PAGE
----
You should be careful, because it is easy to turn your "reality" argument around to point to the opposite conclusion. For example, I could say that in reality, perfect measurement is an impossibility. You started with an abstract thought about perfect measurement, but when you were held to it, you immediately turned around and started about how reality is subject to errors. Can you make up your mind? Which is it?

Last edited: Aug 8, 2007
15. Aug 8, 2007

### CRGreathouse

Aw, you're just being modest.

16. Aug 9, 2007

### pinwheel111

"What I hear you saying is Prob(Set of irrationals) = 1, which I agree with. That is a different statement than saying you or Data would or could hit particular irrational points. You are just as unlikely to hit $(\pi,\pi)$ as (0,0)."

You're just screwing with me. Aren't you. You are. I can tell. I thought it was pretty clear that what I meant by "the actual coordinates might be something like (.000023459820349877291..., -.000031056931957129857...)" was that the actual coordinates might be something akin to (.000023459820349877291..., -.000031056931957129857...); that is, irrational, and non-zero, but close to zero, just like those numbers. Clearly I didn't mean exactly like them. (Sarcasm)(Why don't you criticize me for not putting down actual irrational numbers instead of their rational approximations?)=1. And certainly the point was clear enough as to be consistent even if I said, "Data might be able to place the dart at (6.29234567194579...* 10^-20, 9.29529634919005...*10^-19)..." (which was meant simply to imply that he would be more accurate) instead of, "In his attempt to hit (0,0), Data might hit (6.29234567194579...* 10^-20, 9.29529634919005...*10^-19)" Which is (clearly, I thought) how it should read, especially in relation to the following context. (The word, "might" in the previous sentences having the meaning, "in a hypothetical situation, the actual outcome of which is impossible to know, may or may not..." rather than "could possibly....")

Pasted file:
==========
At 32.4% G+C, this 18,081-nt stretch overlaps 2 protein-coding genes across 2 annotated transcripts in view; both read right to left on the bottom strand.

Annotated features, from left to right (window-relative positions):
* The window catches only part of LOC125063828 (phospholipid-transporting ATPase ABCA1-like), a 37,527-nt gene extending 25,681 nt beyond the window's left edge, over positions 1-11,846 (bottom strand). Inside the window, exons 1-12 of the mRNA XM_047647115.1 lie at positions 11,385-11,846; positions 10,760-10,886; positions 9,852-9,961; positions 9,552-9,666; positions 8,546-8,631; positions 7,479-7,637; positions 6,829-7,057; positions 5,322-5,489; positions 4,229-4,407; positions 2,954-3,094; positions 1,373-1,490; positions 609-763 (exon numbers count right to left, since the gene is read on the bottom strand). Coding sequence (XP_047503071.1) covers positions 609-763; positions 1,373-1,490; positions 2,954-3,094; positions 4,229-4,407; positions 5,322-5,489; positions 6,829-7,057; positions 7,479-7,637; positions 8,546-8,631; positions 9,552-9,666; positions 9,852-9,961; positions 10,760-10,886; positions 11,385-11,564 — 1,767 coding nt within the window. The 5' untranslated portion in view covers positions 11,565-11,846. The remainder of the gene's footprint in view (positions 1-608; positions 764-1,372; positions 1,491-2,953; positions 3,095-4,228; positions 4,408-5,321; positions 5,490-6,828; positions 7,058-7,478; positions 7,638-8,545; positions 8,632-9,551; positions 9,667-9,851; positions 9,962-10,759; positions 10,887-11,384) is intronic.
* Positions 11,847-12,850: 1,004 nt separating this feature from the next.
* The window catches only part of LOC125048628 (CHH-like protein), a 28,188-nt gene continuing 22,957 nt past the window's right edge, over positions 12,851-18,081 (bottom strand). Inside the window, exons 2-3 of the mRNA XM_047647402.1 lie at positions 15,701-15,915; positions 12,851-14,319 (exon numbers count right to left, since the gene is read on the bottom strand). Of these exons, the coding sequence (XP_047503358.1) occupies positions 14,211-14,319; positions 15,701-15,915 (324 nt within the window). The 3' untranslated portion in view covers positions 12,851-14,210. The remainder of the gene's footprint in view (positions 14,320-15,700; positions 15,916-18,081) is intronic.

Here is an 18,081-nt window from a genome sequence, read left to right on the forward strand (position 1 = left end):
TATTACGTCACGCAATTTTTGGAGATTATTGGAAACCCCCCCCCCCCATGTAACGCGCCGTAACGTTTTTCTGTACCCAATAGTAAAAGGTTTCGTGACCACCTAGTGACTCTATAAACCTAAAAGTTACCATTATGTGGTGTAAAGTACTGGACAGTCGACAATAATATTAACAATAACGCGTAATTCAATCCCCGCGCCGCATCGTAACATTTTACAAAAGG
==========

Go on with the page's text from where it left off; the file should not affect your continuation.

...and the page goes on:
"You should be careful, because it is easy to turn your "reality" argument around to point to the opposite conclusion. For example, I could say that in reality, perfect measurement is an impossibility. You started with an abstract thought about perfect measurement, but when you were held to it, you immediately turned around and started about how reality is subject to errors. Can you make up your mind? Which is it?"

Because of three factors: 1, the imprecision of measurement produces errors no matter the accuracy; 2, the incredible resistance irrational numbers have to simply being written; and 3, quantum mechanics prevents us from pinning down the point at which the board is struck; we can never accurately convey to one another exactly where the dart is. Nevertheless the dart does have a precise location with irrational coordinates with respect to the origin (of the mathematical model drawn on the dart board--i.e fake math space mapped onto real space). I'm sorry, but I don't see how the previous two sentences are mutually exclusive. I started out by saying that perfect measurement is a requisite to knowing what that irrational number is.

But seriously, I can hit $(\pi,\pi)$. And surely we all agree now as we did before.

Last edited: Aug 9, 2007
17. Aug 9, 2007

### EnumaElish

Assume, you have perfect measurement and know the irrational number you hit. You were then given two examples of a probability distribution, each of which ascribes zero measure to irrationals. Your answer could have been "these are degenerate/discontinuous distributions, I was assuming a non-degenerate/continuous distribution," which would be a sensible answer if only because it could have made you realize that you are not positing mathematical statements, you are actually positing that the reality is a continuous distribution (and vice versa). A continuous distribution is a mathematical construct. Ergo you are in the realm of metaphysics.

But instead, you started about accuracy and errors (which are beside the point if you are ready to discuss probability distributions, qua math objects). All of this makes me think that that was your way of positing "reality is not a degenerate/discontinuous distribution," except you were stating it indirectly.

Last edited: Aug 9, 2007
18. Aug 10, 2007

### pinwheel111

You're right. I totally didn't even realize that you thought I meant an idealized theoretical construct of THE GOLDEN GIRLS and not the actual T.V. show. But I thought it might be a problem, which is why I began the second paragraph of my original post with, "Anyway, to avoid a purely philosophical post...." What I meant by that was, "I realize that these aren't mathematical statements, but rather philosophical statements about the way the world works, so let me get to the math question...." So it wasn't a real dart board your intelligent dart was going to?

And yes, NUMBERS are a mathematical construct. I realize. Nevertheless we count things. The circle is a mathematical construct. It exists independently of human thought despite the fact that there are no examples of circles in the universe. Mathematical constructs have that property of being sown into the fabric of reality, WHERE WE DISCOVER THEM.

Last edited: Aug 10, 2007
19. Aug 10, 2007

### pinwheel111